Academic journal article Academy of Entrepreneurship Journal

Opportunity and Necessity Entrepreneurship: A Comparative Study of India and China

Academic journal article Academy of Entrepreneurship Journal

Opportunity and Necessity Entrepreneurship: A Comparative Study of India and China

Article excerpt


Entrepreneurship has been widely recognized as an engine of economic growth (van Stel, Carree, & Thurik, 2005; Wong, Ho, & Autio, 2005). Widely cited definitions of entrepreneurship include the discovery, evaluation and exploitation of opportunities (Venkataraman, 1997) and as the process by which individuals pursue opportunities without regard to resources currently under control (Stevenson & Jarillo, 1990). It is only more recently that another variation of entrepreneurship has emerged- that of individuals who seek entrepreneurship due to a paucity of other options to earn a living. This facet of entrepreneurial behaviour emerged from the Global Entrepreneurship Monitor (GEM) investigation that revealed high entrepreneurship rates in low-income countries. Since then, multiple studies have explored the characteristics of necessity and opportunity entrepreneurship in both high and low-income countries (Bergmann & Sternberg, 2007; Block, Sandner, & Spiegel, 2015; Block & Wagner, 2010; Brünjes & Diez, 2013; Naudé, Gries, Wood, & Meintjies, 2008). However, the characteristics of these forms of entrepreneurship in middle-income countries, specifically in terms of individual-level antecedents, is noticeably absent in the extant literature.

In an attempt to explore and fill this research gap, we have investigated the individual level antecedents of necessity and opportunity entrepreneurship in India and China. These middle-income nations are two of the most rapidly growing large economies worldwide (World Bank, 2015a, 2015b). Hence the role of entrepreneurship in these contexts needs to be understood across each nation's phase of development. This, in tum, will enable both more nuanced theory development as well as enhanced policy making. A brief overview of the institutional context in these nations, and how entrepreneurship has evolved, is elaborated in the next section.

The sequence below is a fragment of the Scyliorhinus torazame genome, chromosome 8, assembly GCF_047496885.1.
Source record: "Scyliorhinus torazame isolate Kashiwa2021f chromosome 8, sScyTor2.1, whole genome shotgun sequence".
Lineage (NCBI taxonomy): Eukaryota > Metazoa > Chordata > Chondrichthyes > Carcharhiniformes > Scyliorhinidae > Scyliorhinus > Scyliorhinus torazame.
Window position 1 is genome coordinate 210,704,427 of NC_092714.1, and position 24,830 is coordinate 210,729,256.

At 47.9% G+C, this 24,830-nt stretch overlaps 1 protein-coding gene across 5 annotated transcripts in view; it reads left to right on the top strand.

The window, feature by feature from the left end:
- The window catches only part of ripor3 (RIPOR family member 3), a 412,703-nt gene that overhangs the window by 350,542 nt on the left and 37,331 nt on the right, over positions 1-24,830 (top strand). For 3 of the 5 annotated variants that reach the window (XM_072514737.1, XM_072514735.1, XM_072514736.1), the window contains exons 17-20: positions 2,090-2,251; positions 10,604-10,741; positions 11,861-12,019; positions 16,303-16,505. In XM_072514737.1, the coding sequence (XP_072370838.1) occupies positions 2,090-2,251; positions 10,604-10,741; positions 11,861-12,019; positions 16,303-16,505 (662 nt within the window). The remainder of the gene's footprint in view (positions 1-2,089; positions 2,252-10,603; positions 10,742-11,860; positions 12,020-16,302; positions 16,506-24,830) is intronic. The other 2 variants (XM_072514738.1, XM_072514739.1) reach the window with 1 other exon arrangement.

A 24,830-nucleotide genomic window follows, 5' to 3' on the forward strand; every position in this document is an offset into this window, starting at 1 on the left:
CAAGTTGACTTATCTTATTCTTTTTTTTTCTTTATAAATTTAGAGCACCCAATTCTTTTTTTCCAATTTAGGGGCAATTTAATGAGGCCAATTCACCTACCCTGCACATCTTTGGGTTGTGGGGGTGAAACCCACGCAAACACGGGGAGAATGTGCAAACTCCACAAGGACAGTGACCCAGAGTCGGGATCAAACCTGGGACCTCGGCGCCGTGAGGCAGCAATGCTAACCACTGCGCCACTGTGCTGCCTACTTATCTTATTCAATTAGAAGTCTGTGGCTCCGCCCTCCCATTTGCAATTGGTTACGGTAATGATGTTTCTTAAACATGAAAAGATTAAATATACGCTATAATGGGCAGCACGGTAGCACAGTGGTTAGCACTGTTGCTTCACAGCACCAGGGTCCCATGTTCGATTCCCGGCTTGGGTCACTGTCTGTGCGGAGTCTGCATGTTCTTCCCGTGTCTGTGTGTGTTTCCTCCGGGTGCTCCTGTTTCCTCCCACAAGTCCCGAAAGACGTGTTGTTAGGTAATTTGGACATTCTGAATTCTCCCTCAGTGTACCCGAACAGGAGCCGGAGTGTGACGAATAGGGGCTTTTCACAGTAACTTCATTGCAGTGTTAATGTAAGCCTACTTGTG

The post-independence phase (1947-1990) in India has been described as the 'license-raj' (Majumdar, 2004). It was marked by strict government controls on all aspects of manufacturing. During this period the industrial development paradigm envisaged the government as the prime force behind setting up and running core capital-intensive infrastructure industries while encouraging the private sector into relatively smaller scale labor intensive manufacturing (Majumdar, 2004). In the 1980's the government, in a significant departure from the earlier socialistic orientation, began introducing key economic reforms. For the first time the need for competition was realized, there was acceptance of the key role that market forces could play accompanied by an underlying emphasis on entrepreneurship both at the corporate and individual level. This was an era of the 'hidden hand', wherein profit generation, using firm capabilities, was the dominant paradigm (Marathe, 1989). In 1991 an acute foreign exchange crisis led to the opening of markets and the growth of the private sector, which in turn contributed to the national economy. Over the past two and a half decades this liberalized policy direction has continued with some modifications and course corrections. This has in part been a result of the country's decentralized system of governance where in states and the center are often ruled by parties with vastly differing political orientation.

During this period small scale industry (SSI) has continued to play a vital role in the Indian economy. By 2004, SSI's accounted for 40% of gross value (as measured by manufacturing sector output) and 34% of total exports while continuing to provide the highest employment after agriculture (De & Nagaraj, 2014). The post-1991 phase also witnessed the emergence of a new class of information technology (IT) entrepreneurs. This included firms like Infosys, Tata Consultancy Services (TCS), Wipro and Cognizant Technology Solutions (CTS). Over the past decade, observing the success of the IT sector, progressive policies have been implemented with government confining itself to a facilitating role. …

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